If you want it to be a complete, stand-alone game then you should include the full book rules. On the other hand, if you want it to be a supplement then only include the new stuff you're doing.
Add the Entire Core Rules If…
…you want it to be a stand-alone game
If you don't like the idea of "Requires a Copy of Fate Core System to play" being in your game, include the entire rules.
…it's intended to target non-Fate players
Fate gamers already have the core rules—usually several copies of them between the online SRD and the various stand-alone Fate games. If your target audience isn't the entrenched Fate community, including the rules is a good idea so your customers don't need to purchase two books when one will suffice.
…the rules changes are so massive it makes more sense to reprint everything
Some games futz so much with the core rules that listing the changes is almost synonymous with reprinting the core rules. A game that I recently finished writing (still in layout stage) completely removed the contest mechanics and replaced them with a modified contest mechanic and replaced skills with ranked aspects. Because of these major changes, we opted to reprint the rules with the new changes in mind.
…you want a bigger book
Let's face it, sometimes you just want to hold a hefty tome. If your rules tweaks and setting material only cover 32 pages, adding the rules into it will increase the page count by 200+. The physical feeling can be satisfying.
An Evil Hat example: Atomic Robo is a stand-alone game, and thus has the entirety of the rules held within. It's designed to attract the comic fans into trying RPGs.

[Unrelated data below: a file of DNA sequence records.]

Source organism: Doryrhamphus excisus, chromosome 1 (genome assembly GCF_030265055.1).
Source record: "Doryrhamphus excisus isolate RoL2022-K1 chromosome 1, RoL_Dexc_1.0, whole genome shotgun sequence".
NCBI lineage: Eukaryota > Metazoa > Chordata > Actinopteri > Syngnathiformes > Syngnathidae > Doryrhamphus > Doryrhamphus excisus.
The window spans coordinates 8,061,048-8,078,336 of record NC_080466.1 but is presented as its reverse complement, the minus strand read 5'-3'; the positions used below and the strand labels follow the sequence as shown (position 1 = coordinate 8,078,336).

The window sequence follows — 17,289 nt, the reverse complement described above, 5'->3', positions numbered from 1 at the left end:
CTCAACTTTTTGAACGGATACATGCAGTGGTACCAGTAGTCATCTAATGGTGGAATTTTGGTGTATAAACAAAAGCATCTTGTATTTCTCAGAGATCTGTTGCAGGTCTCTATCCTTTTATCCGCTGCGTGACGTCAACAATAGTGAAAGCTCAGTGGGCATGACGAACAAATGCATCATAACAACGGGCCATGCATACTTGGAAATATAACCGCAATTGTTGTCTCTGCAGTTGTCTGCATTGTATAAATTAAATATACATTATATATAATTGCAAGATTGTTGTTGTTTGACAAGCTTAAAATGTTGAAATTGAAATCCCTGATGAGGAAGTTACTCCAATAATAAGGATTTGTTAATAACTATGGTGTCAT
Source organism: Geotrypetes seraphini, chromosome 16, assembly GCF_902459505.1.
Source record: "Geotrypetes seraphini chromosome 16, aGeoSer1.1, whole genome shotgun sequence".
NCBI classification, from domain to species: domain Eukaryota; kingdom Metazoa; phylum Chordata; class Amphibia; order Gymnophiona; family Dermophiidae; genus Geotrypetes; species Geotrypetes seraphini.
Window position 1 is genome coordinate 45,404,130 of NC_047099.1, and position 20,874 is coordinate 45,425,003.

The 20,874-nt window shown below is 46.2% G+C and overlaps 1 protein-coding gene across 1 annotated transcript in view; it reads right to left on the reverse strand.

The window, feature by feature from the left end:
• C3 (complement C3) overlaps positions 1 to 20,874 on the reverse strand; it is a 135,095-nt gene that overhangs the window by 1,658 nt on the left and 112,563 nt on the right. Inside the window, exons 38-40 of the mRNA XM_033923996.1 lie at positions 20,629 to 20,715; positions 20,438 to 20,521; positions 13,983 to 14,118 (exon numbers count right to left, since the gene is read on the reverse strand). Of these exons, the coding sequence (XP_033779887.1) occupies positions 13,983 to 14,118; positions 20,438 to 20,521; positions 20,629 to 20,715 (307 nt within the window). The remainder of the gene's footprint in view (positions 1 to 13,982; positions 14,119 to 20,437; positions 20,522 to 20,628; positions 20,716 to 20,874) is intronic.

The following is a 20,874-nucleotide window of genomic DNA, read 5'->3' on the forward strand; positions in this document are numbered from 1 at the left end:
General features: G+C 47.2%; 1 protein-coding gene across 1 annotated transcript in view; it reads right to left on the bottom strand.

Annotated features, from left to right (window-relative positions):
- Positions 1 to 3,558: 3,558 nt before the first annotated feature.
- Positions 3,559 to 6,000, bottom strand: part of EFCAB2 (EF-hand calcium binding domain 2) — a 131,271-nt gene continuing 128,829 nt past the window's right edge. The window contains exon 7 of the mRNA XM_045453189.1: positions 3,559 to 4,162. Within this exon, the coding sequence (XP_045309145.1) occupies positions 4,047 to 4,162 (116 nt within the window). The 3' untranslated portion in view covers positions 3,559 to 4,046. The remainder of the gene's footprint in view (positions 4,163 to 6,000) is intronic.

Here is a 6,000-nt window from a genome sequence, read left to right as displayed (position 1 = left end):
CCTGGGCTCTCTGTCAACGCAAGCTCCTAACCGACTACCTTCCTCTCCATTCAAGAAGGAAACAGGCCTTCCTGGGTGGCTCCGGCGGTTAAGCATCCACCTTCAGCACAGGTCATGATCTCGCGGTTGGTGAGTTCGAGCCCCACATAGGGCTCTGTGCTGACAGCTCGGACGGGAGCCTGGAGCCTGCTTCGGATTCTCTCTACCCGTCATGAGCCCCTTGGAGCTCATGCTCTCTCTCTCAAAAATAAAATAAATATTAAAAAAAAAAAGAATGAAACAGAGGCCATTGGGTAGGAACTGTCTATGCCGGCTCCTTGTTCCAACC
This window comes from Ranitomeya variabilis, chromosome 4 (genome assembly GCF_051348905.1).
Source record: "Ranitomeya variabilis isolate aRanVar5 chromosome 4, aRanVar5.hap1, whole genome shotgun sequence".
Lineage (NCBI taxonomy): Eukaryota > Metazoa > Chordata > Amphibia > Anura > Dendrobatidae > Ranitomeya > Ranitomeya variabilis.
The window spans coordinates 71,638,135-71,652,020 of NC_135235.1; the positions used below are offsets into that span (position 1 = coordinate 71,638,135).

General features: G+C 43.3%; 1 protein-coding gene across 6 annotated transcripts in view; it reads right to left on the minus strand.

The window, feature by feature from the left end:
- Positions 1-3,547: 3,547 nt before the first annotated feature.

Exclude the Entire Core Rules If…
…the rules changes are small
Small rules tweaks doesn't require the reprinting of the rules. Just a few pages to note the difference and you're good to go.
…you are targeting the Fate community
Between the core book, Atomic Robo, Bulldogs!, and the SRD, I have more copies of the rules then I need. I don't want them reprinted yet again. And many other Fate gamers are in the same boat.
…you want an affordable/binge purchase price
A higher page count (both physical and digital) means a higher sticker price. Art, layout, proofreading, and all the other expenses besides printing costs are usually based off of page count or word count. Less pages and words means less expense to make them look great on the page/screen. Also, smaller page count means the printing costs are less.
Another Evil Hat Example: The Fate Worlds line from their Patreon. Each setting only has the new rules/tweaks and setting included. The Worlds of Adventure are for the existing Fate community, and therefore don't need the rules reprinted time and again.
How Do You See Your Product?
In the end, there is no "right answer" to your questions. You have to think about how you want to market your product(s), who your target audience is, and how you want it/them to interact with the growing Fate library.